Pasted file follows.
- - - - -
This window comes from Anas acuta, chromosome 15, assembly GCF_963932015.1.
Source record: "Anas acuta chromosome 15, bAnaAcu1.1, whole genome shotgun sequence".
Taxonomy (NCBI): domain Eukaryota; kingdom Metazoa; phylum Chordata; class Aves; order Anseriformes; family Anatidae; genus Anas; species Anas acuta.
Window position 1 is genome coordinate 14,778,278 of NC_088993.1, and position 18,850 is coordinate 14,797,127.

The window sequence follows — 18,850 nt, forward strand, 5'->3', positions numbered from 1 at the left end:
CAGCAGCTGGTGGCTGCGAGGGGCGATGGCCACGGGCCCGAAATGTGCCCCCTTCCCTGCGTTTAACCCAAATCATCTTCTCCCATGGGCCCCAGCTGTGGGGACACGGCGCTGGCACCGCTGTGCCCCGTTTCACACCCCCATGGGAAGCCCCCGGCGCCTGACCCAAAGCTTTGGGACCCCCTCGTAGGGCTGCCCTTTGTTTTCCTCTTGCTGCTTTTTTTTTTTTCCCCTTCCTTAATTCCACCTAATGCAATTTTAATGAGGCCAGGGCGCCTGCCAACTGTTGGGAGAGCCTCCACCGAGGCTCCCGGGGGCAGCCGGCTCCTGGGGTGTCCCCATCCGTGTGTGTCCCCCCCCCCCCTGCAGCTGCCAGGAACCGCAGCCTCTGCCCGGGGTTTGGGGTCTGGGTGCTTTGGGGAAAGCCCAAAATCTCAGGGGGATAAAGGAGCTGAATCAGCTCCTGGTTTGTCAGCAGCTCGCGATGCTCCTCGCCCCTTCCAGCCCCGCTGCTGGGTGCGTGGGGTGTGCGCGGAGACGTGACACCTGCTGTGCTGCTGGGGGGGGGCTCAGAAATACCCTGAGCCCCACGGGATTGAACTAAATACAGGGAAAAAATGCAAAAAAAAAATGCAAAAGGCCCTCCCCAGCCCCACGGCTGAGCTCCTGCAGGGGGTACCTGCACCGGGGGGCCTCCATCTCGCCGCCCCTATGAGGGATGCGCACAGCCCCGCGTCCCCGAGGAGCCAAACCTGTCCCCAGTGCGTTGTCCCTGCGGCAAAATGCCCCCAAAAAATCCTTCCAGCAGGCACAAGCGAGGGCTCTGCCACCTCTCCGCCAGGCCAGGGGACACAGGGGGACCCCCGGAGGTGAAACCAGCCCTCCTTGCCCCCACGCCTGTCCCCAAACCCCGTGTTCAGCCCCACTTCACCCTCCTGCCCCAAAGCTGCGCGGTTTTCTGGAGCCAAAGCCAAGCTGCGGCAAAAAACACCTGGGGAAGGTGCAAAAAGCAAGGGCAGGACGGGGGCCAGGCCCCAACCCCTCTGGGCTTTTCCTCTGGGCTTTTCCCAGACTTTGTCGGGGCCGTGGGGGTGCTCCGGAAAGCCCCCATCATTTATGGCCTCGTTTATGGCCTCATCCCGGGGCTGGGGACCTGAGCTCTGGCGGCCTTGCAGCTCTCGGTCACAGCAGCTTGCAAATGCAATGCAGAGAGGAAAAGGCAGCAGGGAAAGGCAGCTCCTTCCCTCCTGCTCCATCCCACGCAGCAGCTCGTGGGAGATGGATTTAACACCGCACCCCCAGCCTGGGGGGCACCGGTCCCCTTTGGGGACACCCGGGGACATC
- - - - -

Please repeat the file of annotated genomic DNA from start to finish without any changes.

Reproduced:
This window comes from Anas acuta, chromosome 15, assembly GCF_963932015.1.
Source record: "Anas acuta chromosome 15, bAnaAcu1.1, whole genome shotgun sequence".
Taxonomy (NCBI): domain Eukaryota; kingdom Metazoa; phylum Chordata; class Aves; order Anseriformes; family Anatidae; genus Anas; species Anas acuta.
Window position 1 is genome coordinate 14,778,278 of NC_088993.1, and position 18,850 is coordinate 14,797,127.

The window sequence follows — 18,850 nt, forward strand, 5'->3', positions numbered from 1 at the left end:
CAGCAGCTGGTGGCTGCGAGGGGCGATGGCCACGGGCCCGAAATGTGCCCCCTTCCCTGCGTTTAACCCAAATCATCTTCTCCCATGGGCCCCAGCTGTGGGGACACGGCGCTGGCACCGCTGTGCCCCGTTTCACACCCCCATGGGAAGCCCCCGGCGCCTGACCCAAAGCTTTGGGACCCCCTCGTAGGGCTGCCCTTTGTTTTCCTCTTGCTGCTTTTTTTTTTTTCCCCTTCCTTAATTCCACCTAATGCAATTTTAATGAGGCCAGGGCGCCTGCCAACTGTTGGGAGAGCCTCCACCGAGGCTCCCGGGGGCAGCCGGCTCCTGGGGTGTCCCCATCCGTGTGTGTCCCCCCCCCCCCTGCAGCTGCCAGGAACCGCAGCCTCTGCCCGGGGTTTGGGGTCTGGGTGCTTTGGGGAAAGCCCAAAATCTCAGGGGGATAAAGGAGCTGAATCAGCTCCTGGTTTGTCAGCAGCTCGCGATGCTCCTCGCCCCTTCCAGCCCCGCTGCTGGGTGCGTGGGGTGTGCGCGGAGACGTGACACCTGCTGTGCTGCTGGGGGGGGGCTCAGAAATACCCTGAGCCCCACGGGATTGAACTAAATACAGGGAAAAAATGCAAAAAAAAAATGCAAAAGGCCCTCCCCAGCCCCACGGCTGAGCTCCTGCAGGGGGTACCTGCACCGGGGGGCCTCCATCTCGCCGCCCCTATGAGGGATGCGCACAGCCCCGCGTCCCCGAGGAGCCAAACCTGTCCCCAGTGCGTTGTCCCTGCGGCAAAATGCCCCCAAAAAATCCTTCCAGCAGGCACAAGCGAGGGCTCTGCCACCTCTCCGCCAGGCCAGGGGACACAGGGGGACCCCCGGAGGTGAAACCAGCCCTCCTTGCCCCCACGCCTGTCCCCAAACCCCGTGTTCAGCCCCACTTCACCCTCCTGCCCCAAAGCTGCGCGGTTTTCTGGAGCCAAAGCCAAGCTGCGGCAAAAAACACCTGGGGAAGGTGCAAAAAGCAAGGGCAGGACGGGGGCCAGGCCCCAACCCCTCTGGGCTTTTCCTCTGGGCTTTTCCCAGACTTTGTCGGGGCCGTGGGGGTGCTCCGGAAAGCCCCCATCATTTATGGCCTCGTTTATGGCCTCATCCCGGGGCTGGGGACCTGAGCTCTGGCGGCCTTGCAGCTCTCGGTCACAGCAGCTTGCAAATGCAATGCAGAGAGGAAAAGGCAGCAGGGAAAGGCAGCTCCTTCCCTCCTGCTCCATCCCACGCAGCAGCTCGTGGGAGATGGATTTAACACCGCACCCCCAGCCTGGGGGGCACCGGTCCCCTTTGGGGACACCCGGGGACATC